Does my conviction still count?
Find out if the conviction you received as a youth has become 'spent'
If you committed an offence three years ago while aged under 18, the chances are that it may be listed as a spent conviction. When a conviction is spent, this means that it gets wiped off the system, and won’t stand to your name anymore. For more information, and to see if your conviction may have become spent, take a look at our guide below.
- Most convictions received for offences committed when aged under 18 become spent after three years. Notable exceptions to this rule are cases that were tried by the Central Criminal Court involving serious offences such as rape and murder. Also, if the person has committed another crime in the intervening three years since the initial offence, aged over or under 18, that can complicate things as well.
- “Spent” means the offence is pretty much wiped off the record in Ireland, and you won’t be treated as a person who has committed a crime or offence in the past. This means that if three or more years has elapsed since the case was dealt with, you DON’T need to mention it in job applications, Garda vetting forms etc.
- This is done automatically, so you don’t have to apply to ensure a conviction becomes spent.
- Although the offence will be considered as spent here, you’ll still have to declare the offence for international travel, as Irish laws only apply to this jurisdiction.
- This doesn’t mean that you won’t be able to travel and work, but you could be required to provide further information, or attend an interview at a relevant embassy to prove that you’ve moved on from past offending behaviour. This can be a slow process, so make sure it’s all done in good time if you’re looking to travel abroad.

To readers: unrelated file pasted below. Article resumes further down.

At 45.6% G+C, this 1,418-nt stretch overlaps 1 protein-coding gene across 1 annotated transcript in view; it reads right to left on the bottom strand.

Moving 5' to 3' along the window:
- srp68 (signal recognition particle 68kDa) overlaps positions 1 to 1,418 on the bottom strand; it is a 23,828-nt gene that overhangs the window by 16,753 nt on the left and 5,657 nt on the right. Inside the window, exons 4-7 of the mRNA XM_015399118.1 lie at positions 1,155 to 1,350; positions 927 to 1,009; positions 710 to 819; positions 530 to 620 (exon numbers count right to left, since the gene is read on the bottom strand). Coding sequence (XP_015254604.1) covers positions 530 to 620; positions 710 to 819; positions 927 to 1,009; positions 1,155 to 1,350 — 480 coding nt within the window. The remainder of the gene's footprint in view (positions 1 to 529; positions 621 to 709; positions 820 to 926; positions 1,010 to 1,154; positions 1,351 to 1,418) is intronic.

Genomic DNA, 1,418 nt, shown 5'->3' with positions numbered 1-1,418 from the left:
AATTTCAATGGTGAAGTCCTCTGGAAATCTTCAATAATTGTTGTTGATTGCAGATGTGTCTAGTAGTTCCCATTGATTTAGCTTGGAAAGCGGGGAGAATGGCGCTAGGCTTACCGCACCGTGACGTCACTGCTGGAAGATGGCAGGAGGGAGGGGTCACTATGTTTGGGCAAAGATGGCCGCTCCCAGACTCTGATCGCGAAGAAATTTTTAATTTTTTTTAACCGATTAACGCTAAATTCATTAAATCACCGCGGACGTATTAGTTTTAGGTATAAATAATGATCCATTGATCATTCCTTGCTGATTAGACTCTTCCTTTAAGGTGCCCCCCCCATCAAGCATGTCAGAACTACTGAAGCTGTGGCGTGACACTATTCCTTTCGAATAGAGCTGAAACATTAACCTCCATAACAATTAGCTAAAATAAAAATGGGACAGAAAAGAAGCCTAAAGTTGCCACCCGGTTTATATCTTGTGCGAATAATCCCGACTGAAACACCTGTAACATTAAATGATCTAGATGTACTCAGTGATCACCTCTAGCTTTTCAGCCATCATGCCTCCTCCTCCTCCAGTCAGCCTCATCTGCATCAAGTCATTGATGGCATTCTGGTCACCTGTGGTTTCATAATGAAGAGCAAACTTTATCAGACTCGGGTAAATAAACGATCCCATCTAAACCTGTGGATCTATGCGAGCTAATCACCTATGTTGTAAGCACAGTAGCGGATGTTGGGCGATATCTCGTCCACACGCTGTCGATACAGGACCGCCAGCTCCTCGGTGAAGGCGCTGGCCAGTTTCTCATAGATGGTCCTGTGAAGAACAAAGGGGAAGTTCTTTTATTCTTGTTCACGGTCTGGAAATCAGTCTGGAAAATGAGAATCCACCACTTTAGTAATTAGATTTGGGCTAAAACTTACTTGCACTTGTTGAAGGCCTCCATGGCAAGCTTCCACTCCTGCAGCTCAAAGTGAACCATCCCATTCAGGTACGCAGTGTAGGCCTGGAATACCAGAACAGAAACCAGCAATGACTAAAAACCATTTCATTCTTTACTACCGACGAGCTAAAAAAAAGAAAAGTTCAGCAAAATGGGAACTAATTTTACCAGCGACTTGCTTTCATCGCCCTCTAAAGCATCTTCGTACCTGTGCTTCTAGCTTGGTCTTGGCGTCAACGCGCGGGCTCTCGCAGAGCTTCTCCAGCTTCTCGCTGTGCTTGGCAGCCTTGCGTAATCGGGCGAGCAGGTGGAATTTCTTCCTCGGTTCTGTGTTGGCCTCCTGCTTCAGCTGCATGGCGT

- This only applies to offences committed under the age of 18. Those committed when aged 18 or over stay on your record and, no matter how minor, can have adverse consequences for things like job and housing applications (although some adult offences don’t appear on Garda vetting after seven years).
Fíona Ní Chinnéide works with the Irish Penal Reform Trust (IPRT) to raise awareness of prisoners’ and ex-offenders’ rights. They receive plenty of calls from young people worried about their convictions, and she says it’s important for young offenders to know how the system works.
“It is a very positive aspect of the youth justice system in Ireland, which recognises that children and teenagers can learn from their mistakes - but very few people seem to know about it. It is really important that young people are armed with this information, so that they can challenge it if their convictions continue to show up on their record after the three years.
“In Ireland, if you receive a conviction for an offence committed when you are aged 18 or over, it currently stays on your record for life. What might seem like a minor incident at the time can become a barrier for work, travel, insurance, and even education and training. We regularly receive calls from people who made a small stupid mistake, after a few drinks, when they were 18 or 19, and who now realise that this is a problem for their working visa application for Australia or Canada or the U.S.”